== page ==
Pallet Racking layouts
In any Pallet Racking layouts there are four components:
1. The space occupied by the goods and the equipment on which they may be stored, with the necessary clearances.
2. The aisles between the goods, for direct access to the goods.
3. The gangways at the right angles to the aisles.
4. Any other areas, devoted to such things as marshalling of goods, loading and unloading of lorries, fire escape routes, clearances round heating systems etc.
Normally, the goods are stored within the perimeter of the pallet. If not, the comments about pallets will apply to the area occupied by the goods.
The width of the aisle is the clearance between the pallet, goods or rack, whichever clearance is the smallest:
Width of the aisle is determined by the type of forklift truck to be used. This is usually given by the manufacturer assuming a 1200mm x 1000mm pallet is being used. But check, sometimes they assume a 1000mm x 1000mm pallet.
If the pallet is being used by the customer is larger, a bigger aisle is required.
ALWAYS INCREASE THE MANUFACTURERS RECOMMENDED AISLE BY AT LEAST 200MM.
Warehouse Pallet Racking layouts invariably involve a compromise between the use of the available space and the speed of the materials handling. Working to the manufacturers minimum aisles is like parking in a very tight parking space. It can be done, but it takes time and it can cause considerable wear on the vehicle and driver. It is reasonable to expect between 20 and 30 pallet movements in an hour. The throughput will be halved with restrictive aisles.
Fig.1 – Correct Pallet Position
Fig.2 – Incorrect Pallet Position
and that pallets have been placed on racks accurately.
Fig.3 – Correct Pallet Position
Fig.4 – Incorrect Pallet Position
Quick method of assessing layout.
For calculating the number of runs of pallet locations that can be positioned into the width of the room, a module consisting of one aisle + two pallets + the clearance between the back of the pallet can be used. e.g.
Gangways are used to gain access to aisles. The absolute minimum width of one gangway should be 1800mm. This permits only one forklift truck to use it at a time. Although this is more than sufficient for one truck to drive down, the space is needed for turning in and out of aisles. If more than one fork lift is being used then the gangway should be 3000mm.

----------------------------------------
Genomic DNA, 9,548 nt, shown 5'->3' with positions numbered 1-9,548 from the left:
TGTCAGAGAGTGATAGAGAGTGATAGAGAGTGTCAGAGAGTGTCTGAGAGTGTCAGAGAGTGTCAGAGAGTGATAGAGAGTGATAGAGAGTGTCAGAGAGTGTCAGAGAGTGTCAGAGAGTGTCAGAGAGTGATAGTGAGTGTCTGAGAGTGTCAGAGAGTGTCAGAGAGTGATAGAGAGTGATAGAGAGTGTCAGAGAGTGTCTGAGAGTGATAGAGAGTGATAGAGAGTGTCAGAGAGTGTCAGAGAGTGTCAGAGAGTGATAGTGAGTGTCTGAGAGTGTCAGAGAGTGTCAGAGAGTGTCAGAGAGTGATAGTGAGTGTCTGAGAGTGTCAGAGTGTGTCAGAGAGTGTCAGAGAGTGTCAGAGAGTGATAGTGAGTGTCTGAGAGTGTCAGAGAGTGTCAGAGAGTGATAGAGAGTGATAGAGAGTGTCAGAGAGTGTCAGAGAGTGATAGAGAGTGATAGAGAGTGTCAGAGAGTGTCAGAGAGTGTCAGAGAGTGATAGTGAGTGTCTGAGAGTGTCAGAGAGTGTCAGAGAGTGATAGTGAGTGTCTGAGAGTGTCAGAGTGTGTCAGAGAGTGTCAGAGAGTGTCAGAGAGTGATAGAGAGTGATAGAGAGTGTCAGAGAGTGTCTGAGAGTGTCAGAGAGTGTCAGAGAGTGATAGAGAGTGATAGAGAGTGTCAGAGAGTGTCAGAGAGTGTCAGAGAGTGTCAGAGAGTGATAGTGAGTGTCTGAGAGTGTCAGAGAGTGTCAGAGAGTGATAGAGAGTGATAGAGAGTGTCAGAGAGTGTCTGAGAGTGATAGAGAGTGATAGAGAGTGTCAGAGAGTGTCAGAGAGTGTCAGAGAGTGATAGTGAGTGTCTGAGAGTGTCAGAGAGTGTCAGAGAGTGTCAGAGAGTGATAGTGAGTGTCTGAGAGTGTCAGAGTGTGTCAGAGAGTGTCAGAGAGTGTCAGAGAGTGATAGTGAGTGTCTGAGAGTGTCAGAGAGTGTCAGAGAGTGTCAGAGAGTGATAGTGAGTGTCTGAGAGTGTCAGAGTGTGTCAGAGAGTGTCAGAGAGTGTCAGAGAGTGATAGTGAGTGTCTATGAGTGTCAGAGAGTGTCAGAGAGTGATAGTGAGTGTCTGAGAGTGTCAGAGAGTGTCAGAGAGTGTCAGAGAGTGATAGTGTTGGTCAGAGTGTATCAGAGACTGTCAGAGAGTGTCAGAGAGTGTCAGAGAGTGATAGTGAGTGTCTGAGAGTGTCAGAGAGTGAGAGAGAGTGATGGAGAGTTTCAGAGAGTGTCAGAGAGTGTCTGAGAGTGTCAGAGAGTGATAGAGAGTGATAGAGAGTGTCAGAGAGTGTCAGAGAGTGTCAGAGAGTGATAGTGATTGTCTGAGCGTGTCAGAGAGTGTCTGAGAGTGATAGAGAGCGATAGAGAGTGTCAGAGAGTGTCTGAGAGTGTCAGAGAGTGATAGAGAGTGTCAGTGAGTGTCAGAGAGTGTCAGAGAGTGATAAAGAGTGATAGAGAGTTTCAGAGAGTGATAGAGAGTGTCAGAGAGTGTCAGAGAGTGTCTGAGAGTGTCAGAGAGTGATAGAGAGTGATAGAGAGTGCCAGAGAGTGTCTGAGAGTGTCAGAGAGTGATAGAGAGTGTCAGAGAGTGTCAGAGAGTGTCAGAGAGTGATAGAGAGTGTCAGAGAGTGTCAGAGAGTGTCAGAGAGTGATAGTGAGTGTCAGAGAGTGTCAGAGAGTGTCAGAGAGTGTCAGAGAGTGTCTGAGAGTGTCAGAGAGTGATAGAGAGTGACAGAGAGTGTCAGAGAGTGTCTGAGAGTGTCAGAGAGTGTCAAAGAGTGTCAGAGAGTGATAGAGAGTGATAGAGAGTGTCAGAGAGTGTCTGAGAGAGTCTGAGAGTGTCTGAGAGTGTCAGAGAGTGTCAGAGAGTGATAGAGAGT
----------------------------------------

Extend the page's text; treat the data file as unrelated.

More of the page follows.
Gangways are basically dead space. They should be kept to a minimum. Consequently the best utilisation of space is usually achieved when the racks run the same directions as the longest dimension of the space. This rule holds true in 90% of cases. The number of gangways is frequently determined by the requirements of the fire officer and Fire escape routes.
E.g Optimum layout may be:
This would be rejected because there are aisles with access from one end only, causing dead ends or blind alleys. Thus there should normally be gangways at the end of the aisles.
It is possible, of course, to convert a gangway into an aisle like this.
The number of gangways required – (which then determine the length of the racks) is determined by a number of factors such as the amount of access required, number of forklifts in use, positioning of marshalling area. However, it is desirable that the racks should not exceed 30 metres length. Longer than this the forklift truck drivers effectiveness decreases, causing things such as difficulty locating pallet positions and greater distance penalties for choosing wrong aisles etc.
The beam length is determined by number of pallets per beam x left – to – right dimension of pallet, plus at least 75mm clearance between each pallet, and 75mm clearance between pallet and frame. So taking into account 2 x UK spec pallets at 1200m x 1000mm sitting side by side.
2 x 1200 = 2400 + 3 x 75mm
= 2400 + 225 = 2625mm
75mm minimum clearance as this allows for 100mm clearance when your beam level exceeds 6000mm
Our standard is 2700mm
When calculating a run length it is important to also allow for the width of the uprights.
If you have any other Pallet Racking Layout queries, please do not hesitate to get in touch. Or take a look at our Technical hub for more topics.